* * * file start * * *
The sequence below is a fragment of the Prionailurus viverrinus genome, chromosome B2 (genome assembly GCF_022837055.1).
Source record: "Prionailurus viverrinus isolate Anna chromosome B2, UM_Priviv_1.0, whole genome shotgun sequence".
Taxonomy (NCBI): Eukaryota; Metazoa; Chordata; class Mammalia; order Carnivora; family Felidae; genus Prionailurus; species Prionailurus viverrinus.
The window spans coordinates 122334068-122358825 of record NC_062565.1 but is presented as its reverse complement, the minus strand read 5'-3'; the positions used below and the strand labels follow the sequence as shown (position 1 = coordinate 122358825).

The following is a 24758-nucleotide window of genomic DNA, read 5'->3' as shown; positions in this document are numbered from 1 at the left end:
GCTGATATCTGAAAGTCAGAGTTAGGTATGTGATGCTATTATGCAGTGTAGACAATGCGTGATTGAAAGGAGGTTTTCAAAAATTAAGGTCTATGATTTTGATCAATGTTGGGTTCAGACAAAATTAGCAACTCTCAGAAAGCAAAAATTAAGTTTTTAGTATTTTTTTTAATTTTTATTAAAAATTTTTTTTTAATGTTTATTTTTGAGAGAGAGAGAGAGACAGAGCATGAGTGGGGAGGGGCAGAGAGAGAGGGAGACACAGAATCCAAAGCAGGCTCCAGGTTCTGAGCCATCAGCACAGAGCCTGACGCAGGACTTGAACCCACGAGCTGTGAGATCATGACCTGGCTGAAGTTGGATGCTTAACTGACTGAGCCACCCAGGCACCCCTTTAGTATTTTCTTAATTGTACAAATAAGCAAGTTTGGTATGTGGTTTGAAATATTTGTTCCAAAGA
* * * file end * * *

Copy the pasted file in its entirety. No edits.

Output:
The sequence below is a fragment of the Prionailurus viverrinus genome, chromosome B2 (genome assembly GCF_022837055.1).
Source record: "Prionailurus viverrinus isolate Anna chromosome B2, UM_Priviv_1.0, whole genome shotgun sequence".
Taxonomy (NCBI): Eukaryota; Metazoa; Chordata; class Mammalia; order Carnivora; family Felidae; genus Prionailurus; species Prionailurus viverrinus.
The window spans coordinates 122334068-122358825 of record NC_062565.1 but is presented as its reverse complement, the minus strand read 5'-3'; the positions used below and the strand labels follow the sequence as shown (position 1 = coordinate 122358825).

The following is a 24758-nucleotide window of genomic DNA, read 5'->3' as shown; positions in this document are numbered from 1 at the left end:
GCTGATATCTGAAAGTCAGAGTTAGGTATGTGATGCTATTATGCAGTGTAGACAATGCGTGATTGAAAGGAGGTTTTCAAAAATTAAGGTCTATGATTTTGATCAATGTTGGGTTCAGACAAAATTAGCAACTCTCAGAAAGCAAAAATTAAGTTTTTAGTATTTTTTTTAATTTTTATTAAAAATTTTTTTTTAATGTTTATTTTTGAGAGAGAGAGAGAGACAGAGCATGAGTGGGGAGGGGCAGAGAGAGAGGGAGACACAGAATCCAAAGCAGGCTCCAGGTTCTGAGCCATCAGCACAGAGCCTGACGCAGGACTTGAACCCACGAGCTGTGAGATCATGACCTGGCTGAAGTTGGATGCTTAACTGACTGAGCCACCCAGGCACCCCTTTAGTATTTTCTTAATTGTACAAATAAGCAAGTTTGGTATGTGGTTTGAAATATTTGTTCCAAAGA